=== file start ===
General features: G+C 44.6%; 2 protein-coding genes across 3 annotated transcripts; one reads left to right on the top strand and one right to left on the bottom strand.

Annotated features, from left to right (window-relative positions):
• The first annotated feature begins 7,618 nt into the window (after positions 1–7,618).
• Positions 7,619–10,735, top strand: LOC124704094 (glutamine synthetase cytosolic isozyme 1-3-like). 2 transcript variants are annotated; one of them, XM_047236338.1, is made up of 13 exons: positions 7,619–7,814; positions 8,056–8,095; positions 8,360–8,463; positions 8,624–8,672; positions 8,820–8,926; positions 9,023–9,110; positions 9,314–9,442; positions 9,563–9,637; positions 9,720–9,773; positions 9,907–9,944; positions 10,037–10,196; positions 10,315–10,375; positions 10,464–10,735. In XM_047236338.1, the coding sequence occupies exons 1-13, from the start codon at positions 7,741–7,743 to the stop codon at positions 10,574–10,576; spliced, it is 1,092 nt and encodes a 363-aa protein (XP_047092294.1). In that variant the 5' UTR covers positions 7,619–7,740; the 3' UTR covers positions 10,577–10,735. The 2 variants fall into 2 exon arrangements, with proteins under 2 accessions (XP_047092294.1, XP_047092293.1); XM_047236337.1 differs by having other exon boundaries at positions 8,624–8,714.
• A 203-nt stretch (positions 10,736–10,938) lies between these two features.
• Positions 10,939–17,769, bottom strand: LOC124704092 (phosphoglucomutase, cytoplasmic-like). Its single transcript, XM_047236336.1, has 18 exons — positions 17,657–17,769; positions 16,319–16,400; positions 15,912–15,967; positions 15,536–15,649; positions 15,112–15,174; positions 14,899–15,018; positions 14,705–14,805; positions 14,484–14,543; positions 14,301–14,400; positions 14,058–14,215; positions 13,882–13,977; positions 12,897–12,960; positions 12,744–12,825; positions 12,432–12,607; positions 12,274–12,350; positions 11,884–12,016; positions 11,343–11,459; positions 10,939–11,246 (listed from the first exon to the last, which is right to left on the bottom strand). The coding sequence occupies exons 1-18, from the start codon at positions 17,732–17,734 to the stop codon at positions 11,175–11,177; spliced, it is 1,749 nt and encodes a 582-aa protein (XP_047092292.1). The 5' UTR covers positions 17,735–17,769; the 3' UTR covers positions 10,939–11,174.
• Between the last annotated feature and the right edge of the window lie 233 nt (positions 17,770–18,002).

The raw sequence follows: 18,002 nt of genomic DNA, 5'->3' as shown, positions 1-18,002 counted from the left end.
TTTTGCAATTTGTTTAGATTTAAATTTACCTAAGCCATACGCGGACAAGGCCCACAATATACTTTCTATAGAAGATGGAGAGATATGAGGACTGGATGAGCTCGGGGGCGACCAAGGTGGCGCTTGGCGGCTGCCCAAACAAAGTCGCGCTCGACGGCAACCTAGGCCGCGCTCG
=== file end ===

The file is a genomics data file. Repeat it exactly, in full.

General features: G+C 44.6%; 2 protein-coding genes across 3 annotated transcripts; one reads left to right on the top strand and one right to left on the bottom strand.

Annotated features, from left to right (window-relative positions):
• The first annotated feature begins 7,618 nt into the window (after positions 1–7,618).
• Positions 7,619–10,735, top strand: LOC124704094 (glutamine synthetase cytosolic isozyme 1-3-like). 2 transcript variants are annotated; one of them, XM_047236338.1, is made up of 13 exons: positions 7,619–7,814; positions 8,056–8,095; positions 8,360–8,463; positions 8,624–8,672; positions 8,820–8,926; positions 9,023–9,110; positions 9,314–9,442; positions 9,563–9,637; positions 9,720–9,773; positions 9,907–9,944; positions 10,037–10,196; positions 10,315–10,375; positions 10,464–10,735. In XM_047236338.1, the coding sequence occupies exons 1-13, from the start codon at positions 7,741–7,743 to the stop codon at positions 10,574–10,576; spliced, it is 1,092 nt and encodes a 363-aa protein (XP_047092294.1). In that variant the 5' UTR covers positions 7,619–7,740; the 3' UTR covers positions 10,577–10,735. The 2 variants fall into 2 exon arrangements, with proteins under 2 accessions (XP_047092294.1, XP_047092293.1); XM_047236337.1 differs by having other exon boundaries at positions 8,624–8,714.
• A 203-nt stretch (positions 10,736–10,938) lies between these two features.
• Positions 10,939–17,769, bottom strand: LOC124704092 (phosphoglucomutase, cytoplasmic-like). Its single transcript, XM_047236336.1, has 18 exons — positions 17,657–17,769; positions 16,319–16,400; positions 15,912–15,967; positions 15,536–15,649; positions 15,112–15,174; positions 14,899–15,018; positions 14,705–14,805; positions 14,484–14,543; positions 14,301–14,400; positions 14,058–14,215; positions 13,882–13,977; positions 12,897–12,960; positions 12,744–12,825; positions 12,432–12,607; positions 12,274–12,350; positions 11,884–12,016; positions 11,343–11,459; positions 10,939–11,246 (listed from the first exon to the last, which is right to left on the bottom strand). The coding sequence occupies exons 1-18, from the start codon at positions 17,732–17,734 to the stop codon at positions 11,175–11,177; spliced, it is 1,749 nt and encodes a 582-aa protein (XP_047092292.1). The 5' UTR covers positions 17,735–17,769; the 3' UTR covers positions 10,939–11,174.
• Between the last annotated feature and the right edge of the window lie 233 nt (positions 17,770–18,002).

The raw sequence follows: 18,002 nt of genomic DNA, 5'->3' as shown, positions 1-18,002 counted from the left end.
TTTTGCAATTTGTTTAGATTTAAATTTACCTAAGCCATACGCGGACAAGGCCCACAATATACTTTCTATAGAAGATGGAGAGATATGAGGACTGGATGAGCTCGGGGGCGACCAAGGTGGCGCTTGGCGGCTGCCCAAACAAAGTCGCGCTCGACGGCAACCTAGGCCGCGCTCG